On the family trip to the Overlook, there is already tension in the car, especially with Danny and Jack as they talk about the Donner party, a group of US pioneers who had to resort to cannibalism to survive. Wendy warns Jack that this may upset Danny, but Danny “had seen it on TV”. Jack’s irritation is evident on his already pissed-off face “It’s ok, he saw it on the television”. Sarcasm and tension, right there. 

Danny play’s darts while the couple are shown their duties around the house. This is the first time he encounters the weird, blue-dressed girls that none of us would ever want to meet. They hold hands and walk away. Eep.

Dick Hallorann (Scatman Crothers), the hotel chef, greets the couple and takes Wendy and Danny to see the kitchen area. The walkway to the kitchen is almost as winding as the maze outside. More of that later.

We learn that Hallorann can talk to Danny telepathically, he was picked up by Wendy asking him how he knew Danny’s nickname was “Doc”. Anyway, he asks Doc for some ice-cream “how would you like some ice-cream Doc” all from mind to mind communication. When the two are left alone eating their ice-cream Hallorann explains that the ability is called “shining”, something that he and his Grandma used to do and didn’t realise others could do.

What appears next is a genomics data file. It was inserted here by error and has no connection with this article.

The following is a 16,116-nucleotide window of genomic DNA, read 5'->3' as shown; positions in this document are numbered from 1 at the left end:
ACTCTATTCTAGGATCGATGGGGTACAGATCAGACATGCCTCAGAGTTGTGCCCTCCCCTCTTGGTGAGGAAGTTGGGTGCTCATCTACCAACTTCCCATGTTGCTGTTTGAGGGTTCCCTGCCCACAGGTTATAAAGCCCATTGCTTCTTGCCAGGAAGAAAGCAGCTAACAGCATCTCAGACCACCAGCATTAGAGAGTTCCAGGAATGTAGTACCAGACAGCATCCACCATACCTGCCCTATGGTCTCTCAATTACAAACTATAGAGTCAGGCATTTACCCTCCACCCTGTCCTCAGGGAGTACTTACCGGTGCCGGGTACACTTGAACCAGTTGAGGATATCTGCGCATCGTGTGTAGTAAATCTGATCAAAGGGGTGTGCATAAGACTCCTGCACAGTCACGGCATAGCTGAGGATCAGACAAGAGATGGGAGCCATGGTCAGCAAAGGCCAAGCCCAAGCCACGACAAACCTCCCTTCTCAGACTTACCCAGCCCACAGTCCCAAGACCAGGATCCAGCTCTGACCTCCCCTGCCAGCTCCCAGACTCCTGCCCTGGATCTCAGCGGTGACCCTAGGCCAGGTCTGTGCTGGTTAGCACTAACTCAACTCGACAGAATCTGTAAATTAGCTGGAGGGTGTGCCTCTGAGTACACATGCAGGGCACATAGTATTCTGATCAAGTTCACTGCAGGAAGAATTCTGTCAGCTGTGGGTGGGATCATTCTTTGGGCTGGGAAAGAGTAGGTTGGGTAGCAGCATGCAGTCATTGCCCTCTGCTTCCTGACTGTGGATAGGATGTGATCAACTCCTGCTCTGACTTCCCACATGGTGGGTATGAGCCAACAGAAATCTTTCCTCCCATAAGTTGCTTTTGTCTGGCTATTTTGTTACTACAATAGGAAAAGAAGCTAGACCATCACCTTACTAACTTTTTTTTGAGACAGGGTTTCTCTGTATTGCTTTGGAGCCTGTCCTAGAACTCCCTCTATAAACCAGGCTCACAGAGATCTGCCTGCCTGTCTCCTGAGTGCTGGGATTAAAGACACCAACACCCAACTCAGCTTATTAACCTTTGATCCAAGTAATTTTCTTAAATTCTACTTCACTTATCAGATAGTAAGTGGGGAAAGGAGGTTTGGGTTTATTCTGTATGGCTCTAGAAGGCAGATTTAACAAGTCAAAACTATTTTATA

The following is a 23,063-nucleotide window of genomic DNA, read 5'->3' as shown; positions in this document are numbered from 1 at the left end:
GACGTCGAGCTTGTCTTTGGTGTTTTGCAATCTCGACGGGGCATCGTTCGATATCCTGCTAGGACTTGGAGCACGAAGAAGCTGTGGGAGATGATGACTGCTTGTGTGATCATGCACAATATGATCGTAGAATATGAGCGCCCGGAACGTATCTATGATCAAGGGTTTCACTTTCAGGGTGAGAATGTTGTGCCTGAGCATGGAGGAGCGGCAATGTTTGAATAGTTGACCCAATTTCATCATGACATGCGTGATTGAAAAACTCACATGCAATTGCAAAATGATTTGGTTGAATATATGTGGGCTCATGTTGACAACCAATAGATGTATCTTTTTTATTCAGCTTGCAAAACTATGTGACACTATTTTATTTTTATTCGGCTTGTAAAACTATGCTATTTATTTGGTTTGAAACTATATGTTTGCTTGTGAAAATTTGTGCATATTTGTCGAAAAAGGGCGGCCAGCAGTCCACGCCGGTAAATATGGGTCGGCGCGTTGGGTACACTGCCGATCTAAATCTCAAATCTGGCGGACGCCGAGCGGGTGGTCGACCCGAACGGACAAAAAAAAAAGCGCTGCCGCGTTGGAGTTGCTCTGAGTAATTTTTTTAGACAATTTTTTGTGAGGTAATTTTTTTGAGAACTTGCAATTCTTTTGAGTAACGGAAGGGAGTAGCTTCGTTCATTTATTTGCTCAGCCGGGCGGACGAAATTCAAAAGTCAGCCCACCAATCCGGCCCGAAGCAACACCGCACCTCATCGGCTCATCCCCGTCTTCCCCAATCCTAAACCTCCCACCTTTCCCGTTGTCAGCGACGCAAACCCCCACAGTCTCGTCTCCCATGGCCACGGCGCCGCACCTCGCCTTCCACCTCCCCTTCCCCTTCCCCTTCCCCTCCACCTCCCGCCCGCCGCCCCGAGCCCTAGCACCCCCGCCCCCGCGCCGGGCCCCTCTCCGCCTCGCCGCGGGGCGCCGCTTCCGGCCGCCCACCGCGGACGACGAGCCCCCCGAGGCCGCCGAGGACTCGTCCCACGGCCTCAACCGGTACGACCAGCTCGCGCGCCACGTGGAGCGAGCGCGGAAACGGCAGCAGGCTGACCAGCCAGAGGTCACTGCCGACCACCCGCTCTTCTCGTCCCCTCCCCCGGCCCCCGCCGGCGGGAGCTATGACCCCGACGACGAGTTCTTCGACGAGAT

He asks Danny if Tony has warned him against the hotel, Danny responds asking about Room 237. Hallorann strongly warns Danny to stay away. Of course, we know he won’t.

As Danny whizzes around the hotel corridors in his tricycle. Wendy delivers Jack his breakfast on a silver tray, “Done them how you like them, sunny side up”. Jack moans he has plenty of ideas but just no good ones. She tries to help, but you can see the contempt he has for her already.

As mother and son walk around the maze, Jack stares in the replica maze in his office, he’s losing it. 

Wendy opens the biggest tin of fruit cocktail in the kitchen as she hears on the TV that a snowstorm is headed their way. Danny finds room 237 on his tricycle, tries the door, but it’s locked and he scarpers away. 

This next scene every writer has sympathy with the devil. Jack, the writer, attempts to write and his wife interrupts him. He blows up “Wendy, let me explain something to you. Whenever you come in here and interrupt me, you’re breaking my concentration. You’re distracting me. And it will then take me time to get back to where I was. You understand?”

Jack Torrance, I agree, I sympathise. Even when writing this blog piece I have been asked about a pumpkin, jumped on by a cat and had a deck of cards thrown at me.

Back to the story, she is shaken and scared of him. However, she heads off to find the radio in Ullman’s office “KDK12 calling KDK1, over”. KDK1 explains the lines are down as the wind howls outside over the deep fresh snow. This brings the family more isolation and tension.